Myles Merckel

Keywords: Sound installation, Listening as research, Nature interface,, +44 7375 257 869

Magnetic_Zoology is a sound environment in which the compressed and distorted songs of birds, archived within the world's largest database of nature recordings, communicate with the technology upon which they are captured. Three hard drives perch within the space, utilising the same mechanics that once encoded tiny magnetic particles with binary data, to now sing synthetic bird songs. This generates a new soundscape, one that is detached from any recognisable natural world. It is a continuous composition of the gritty fragments of a global history's worth of recorded soundscapes, in communication with the mechanical tweeting of a technology intended to be forgotten. There is an uncanny familiarity to this sound, nature is now rarely heard without the artefacts of man-made noise polluting it. Magnetic_Zoology exploits this blur between the natural and synthetic, leaving doubt to the source of every sound.

Documentation by Aaryan Sinha

As the natural world fragments, there is an urge to compress what remains into zoos, conservation centres and digital archives. Amidst this scramble to capture and catalogue all the living world, the media on which is it recorded and stored becomes ignored, leaving nameless traces forever imprinted within the archives. These traces are artefacts of media, a reminder that archiving is not an ephemeral process of collective memory construction, but rather a very material transition between various states of energy. Where complex pulses of biological energy informed by 150 million years of evolutionary history, become compressed into bits and bytes of encoded binary data, stored as minuscule magnetic particles upon the platter of a hard drive.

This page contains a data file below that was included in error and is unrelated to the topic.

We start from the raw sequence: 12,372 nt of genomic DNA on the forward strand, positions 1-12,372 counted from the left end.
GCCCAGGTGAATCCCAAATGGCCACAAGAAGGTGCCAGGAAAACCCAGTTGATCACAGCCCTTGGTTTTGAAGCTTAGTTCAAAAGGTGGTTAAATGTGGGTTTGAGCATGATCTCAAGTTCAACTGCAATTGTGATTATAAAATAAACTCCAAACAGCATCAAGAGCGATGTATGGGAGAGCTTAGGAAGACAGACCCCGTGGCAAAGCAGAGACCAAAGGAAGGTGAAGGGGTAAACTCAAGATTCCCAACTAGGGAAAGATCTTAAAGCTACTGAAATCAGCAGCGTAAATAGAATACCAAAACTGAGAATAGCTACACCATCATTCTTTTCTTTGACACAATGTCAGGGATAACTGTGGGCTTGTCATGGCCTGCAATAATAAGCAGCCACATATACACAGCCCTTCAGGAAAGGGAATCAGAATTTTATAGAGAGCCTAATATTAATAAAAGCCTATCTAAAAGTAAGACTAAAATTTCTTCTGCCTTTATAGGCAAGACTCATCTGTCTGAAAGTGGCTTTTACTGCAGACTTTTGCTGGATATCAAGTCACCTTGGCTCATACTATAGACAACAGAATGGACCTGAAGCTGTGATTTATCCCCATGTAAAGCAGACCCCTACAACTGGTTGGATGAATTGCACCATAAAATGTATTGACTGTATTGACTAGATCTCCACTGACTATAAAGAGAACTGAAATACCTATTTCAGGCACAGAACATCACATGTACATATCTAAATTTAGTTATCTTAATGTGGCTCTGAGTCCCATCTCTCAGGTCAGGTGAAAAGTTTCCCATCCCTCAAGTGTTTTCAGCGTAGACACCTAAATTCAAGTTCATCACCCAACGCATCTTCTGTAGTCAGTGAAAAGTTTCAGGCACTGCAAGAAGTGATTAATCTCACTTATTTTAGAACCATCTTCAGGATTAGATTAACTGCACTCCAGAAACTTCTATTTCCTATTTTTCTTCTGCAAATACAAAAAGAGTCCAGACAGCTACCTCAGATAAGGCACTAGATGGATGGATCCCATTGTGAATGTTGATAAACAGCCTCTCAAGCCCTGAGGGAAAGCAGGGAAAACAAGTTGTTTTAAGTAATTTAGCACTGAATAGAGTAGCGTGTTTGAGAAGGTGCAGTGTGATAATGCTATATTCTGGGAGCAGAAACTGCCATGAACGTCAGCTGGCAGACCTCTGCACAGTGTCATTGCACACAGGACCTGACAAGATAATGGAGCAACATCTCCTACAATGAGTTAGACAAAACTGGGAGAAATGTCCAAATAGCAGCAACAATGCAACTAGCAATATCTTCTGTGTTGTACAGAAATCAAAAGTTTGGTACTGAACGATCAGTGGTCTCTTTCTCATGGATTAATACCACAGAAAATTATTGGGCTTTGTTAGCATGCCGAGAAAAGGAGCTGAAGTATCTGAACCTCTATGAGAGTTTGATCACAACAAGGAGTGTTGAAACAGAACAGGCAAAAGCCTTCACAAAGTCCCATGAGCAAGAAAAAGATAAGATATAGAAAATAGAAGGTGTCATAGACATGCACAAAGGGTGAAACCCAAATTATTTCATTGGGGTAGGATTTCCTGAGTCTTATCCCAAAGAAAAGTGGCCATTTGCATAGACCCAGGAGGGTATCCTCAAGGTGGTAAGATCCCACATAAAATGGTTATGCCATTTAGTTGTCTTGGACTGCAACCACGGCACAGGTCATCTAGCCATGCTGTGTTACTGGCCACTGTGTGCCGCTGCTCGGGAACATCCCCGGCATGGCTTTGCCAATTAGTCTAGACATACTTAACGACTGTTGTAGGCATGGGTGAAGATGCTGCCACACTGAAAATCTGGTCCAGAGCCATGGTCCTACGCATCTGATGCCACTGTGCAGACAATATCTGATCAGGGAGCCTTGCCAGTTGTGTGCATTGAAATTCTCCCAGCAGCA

This transition of energy, like every other, comes with a penalty. The relocation of an entire planet's biological life into reflective discs 88.9mm in diameter requires a loss of information. Microscopic grains of magnetic material cannot capture the natural world in the same definition with which we experience it, but it can compress it. Birds that have forever sung their songs at opposite ends of the earth, now find themselves singing beside each other, separated on 250 nanometer-wide magnetic data tracks spinning at around 7500 revolutions per minute.

Conserving nature in this way creates a new kind of zoo, one with an even greater dislocation of environment and even more radical compression of the earth. Without any of the synthetically replicated environments that fill zoos, hard drives now store an even greater plethora of animals from a vast array of places, cultures and even time periods. And now, with every new fragment of nature inscribed into an invisible track, a tiny trace of the media gets inscribed with it. Each grain of clipping distortion, microphone jitter and noise reduction algorithm become digital signatures that tint our future understanding of the natural world.